Standing Rib Roast- revisted
I've read through the many, many posts on Chowhound (and some elsewhere) on standing rib roasts.
I decided to do mine at 225., starting at room temp. What I am not sure of is:
1) Should I sear it before or after the slow roast (in the oven at 450- I don't think stove top searing is practical for meat this size/shape)?
2) If you sear it after the slow roast, is it beneficial to allow it to rest before the high heat sear in the oven?
I know it needs to rest a substantial amount of time before serving.
One thing that stuck in my mind after reading all those posts was if you high heat sear before the slow roast, how long does it take for the oven to cool to 225, say from 450? My ovens are well insulated and I am a little worried about too much high heat being applied and that ugly ring forming around the roast. I suppose you could just hold the oven door open until the temp drops.
If you do the high heat sear afterwards, it occurs to me that it takes quite a while to get your oven from 225 to 450, and that could be bad for the meat. I do have 2 ovens, but not sure what I will have in the other one when doing this roast.
I have done the CI initial sear on stovetop and the Alton Brown suggested method of oven searing after (but at 500). I think they are both delicious but my only warning is that the oven searing after results in a very smoky kitchen. I don't know if this will happen at the temp of 450, though. So if I am feeling lazy and don't want to dirty another pan (which is the reason Alton Brown does it his way), then I follow the AB way. If I am having guests over, I do it the CI way.
I would ignore the 'sear' step altogether. The wonderful-ness of your roast has to do with a perfect internal temp, not the exterior 'sear'. Use an accurate digital thermometer, when 125, take out of the oven, tent with a huge piece of aluminum foil, and do not touch for 1 hour. If you press some seasoned salt on the exterior before roasting, the crust will be heavenly; no sear needed.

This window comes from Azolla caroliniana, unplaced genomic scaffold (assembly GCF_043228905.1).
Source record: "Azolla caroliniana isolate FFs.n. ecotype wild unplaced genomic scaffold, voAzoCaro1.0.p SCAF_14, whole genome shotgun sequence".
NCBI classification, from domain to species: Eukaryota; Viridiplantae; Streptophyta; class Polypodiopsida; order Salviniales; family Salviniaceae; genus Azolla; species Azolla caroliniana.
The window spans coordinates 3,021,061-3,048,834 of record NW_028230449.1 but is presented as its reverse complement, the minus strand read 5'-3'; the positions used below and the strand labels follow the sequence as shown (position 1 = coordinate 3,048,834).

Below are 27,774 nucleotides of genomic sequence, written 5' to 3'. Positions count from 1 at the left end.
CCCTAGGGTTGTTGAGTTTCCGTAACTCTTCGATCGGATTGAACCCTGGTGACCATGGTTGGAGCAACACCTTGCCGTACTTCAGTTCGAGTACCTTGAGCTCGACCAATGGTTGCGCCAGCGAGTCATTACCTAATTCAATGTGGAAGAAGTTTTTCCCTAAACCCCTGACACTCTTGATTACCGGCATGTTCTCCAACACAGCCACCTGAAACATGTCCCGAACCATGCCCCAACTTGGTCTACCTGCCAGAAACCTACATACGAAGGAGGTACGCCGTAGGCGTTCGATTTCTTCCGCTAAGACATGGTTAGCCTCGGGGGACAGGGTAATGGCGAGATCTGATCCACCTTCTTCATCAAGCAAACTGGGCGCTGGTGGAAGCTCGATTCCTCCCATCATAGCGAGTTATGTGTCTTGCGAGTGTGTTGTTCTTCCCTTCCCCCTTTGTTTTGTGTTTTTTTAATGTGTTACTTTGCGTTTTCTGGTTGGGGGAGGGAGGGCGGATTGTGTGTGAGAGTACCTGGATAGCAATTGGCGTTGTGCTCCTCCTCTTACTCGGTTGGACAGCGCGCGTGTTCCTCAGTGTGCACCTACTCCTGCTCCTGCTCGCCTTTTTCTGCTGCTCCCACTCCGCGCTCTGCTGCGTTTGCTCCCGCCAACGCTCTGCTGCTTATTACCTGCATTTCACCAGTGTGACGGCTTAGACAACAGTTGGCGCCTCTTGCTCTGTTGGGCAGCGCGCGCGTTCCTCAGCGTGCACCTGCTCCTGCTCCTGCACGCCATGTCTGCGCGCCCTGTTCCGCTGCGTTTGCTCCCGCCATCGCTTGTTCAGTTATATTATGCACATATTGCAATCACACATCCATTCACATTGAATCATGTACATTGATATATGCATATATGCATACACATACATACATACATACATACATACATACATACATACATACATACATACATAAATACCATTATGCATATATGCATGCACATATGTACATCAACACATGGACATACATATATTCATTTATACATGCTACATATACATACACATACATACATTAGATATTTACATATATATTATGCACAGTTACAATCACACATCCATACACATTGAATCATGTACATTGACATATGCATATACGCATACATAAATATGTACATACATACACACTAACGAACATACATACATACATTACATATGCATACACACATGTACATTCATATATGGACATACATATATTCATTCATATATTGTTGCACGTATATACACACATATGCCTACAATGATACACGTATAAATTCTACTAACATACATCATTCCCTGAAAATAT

re: jerry i h
I agree with jerry i h about not being concerned about a sear, but for a different reason. I never cook a standing rib roast without a paste on it. I simply can't bring myself to cook a standing rib roast without a paste on it. I love rib eyes too much. I'll end up cutting the roast down into individual rib eyes and cooking them. I like a rib eye more than I do a slice of roast.
To answer your questions properly, you must first consider the size of the roast, i.e., how many ribs or the the size, shape and weight if it were a boneless roast.
1). Smaller roasts, I would sear on the stove top, as it would control the results and address your concerns of uncertainty. Larger roasts, I would sear in the oven...
2). I've seared at both the beginning and end...with low temperature roasting, the final results are pretty much the same on the interior of the roast.....the only discernible difference I have found is if you do not sear in the beginning but rely solely on a high heat blast at the end, the exterior of the meat appears and has the texture of dried jerky. As a result, my process is
* to sear or brown in the beginning
* roast to temperature
* rest for an hour or more(my mark is now planned for two hours if possible)
* warm the roast and finish with a high heat blast
* serve immediately
(when I plan to rest for two hours, it will not be out of the oven, but rather inside, uncovered with the oven set @ 140*, the lowest warm setting. This is how it is done in commercial kitchens with cook and hold ovens)
I cannot speak for the science and performance of the oven and recovery time, but you need not worry if your oven is calibrated properly. Once you turn the oven down to 225, it will not fire up again until it needs to maintain the temperature you set. The actual time it takes for the oven to reduce down to setting will not harm the roast.
As for the 225 to 450 at the end.....I raise the thermostat without pulling the roast out for 8-15 minutes depending on the size of the roast. When the roast is removed for resting, the cooking process halts after the carryover temperature increase, so when it is reintroduced for the second time, it's being warmed, not cooked any further.
With reference strictly to the initial sear of the roast....Whether anyone believes it is necessary or not, it is recommended you do so to kill any harmful bacterial on the surface of the roast, not the interior or to seal in any juices, but to bring the surface temperature to the safety zone. This recommendation is given by the USDA and American/National Beef Council. Much of my early slow roasting techniques were based on instructions from Cooks Illustrated ....and I did not always do the initial sear step...but rather just the final heat blast to give the roast some char and color. I was made aware from a respected poster of the guidelines recommended by USDA, the fact that the National Beef Council spoke out against the CI methods as flawed. ... as their method ignored standard food safety handling and the fact that CI ultimately revised their recommendations to include the initial sear as a necessary step in their book.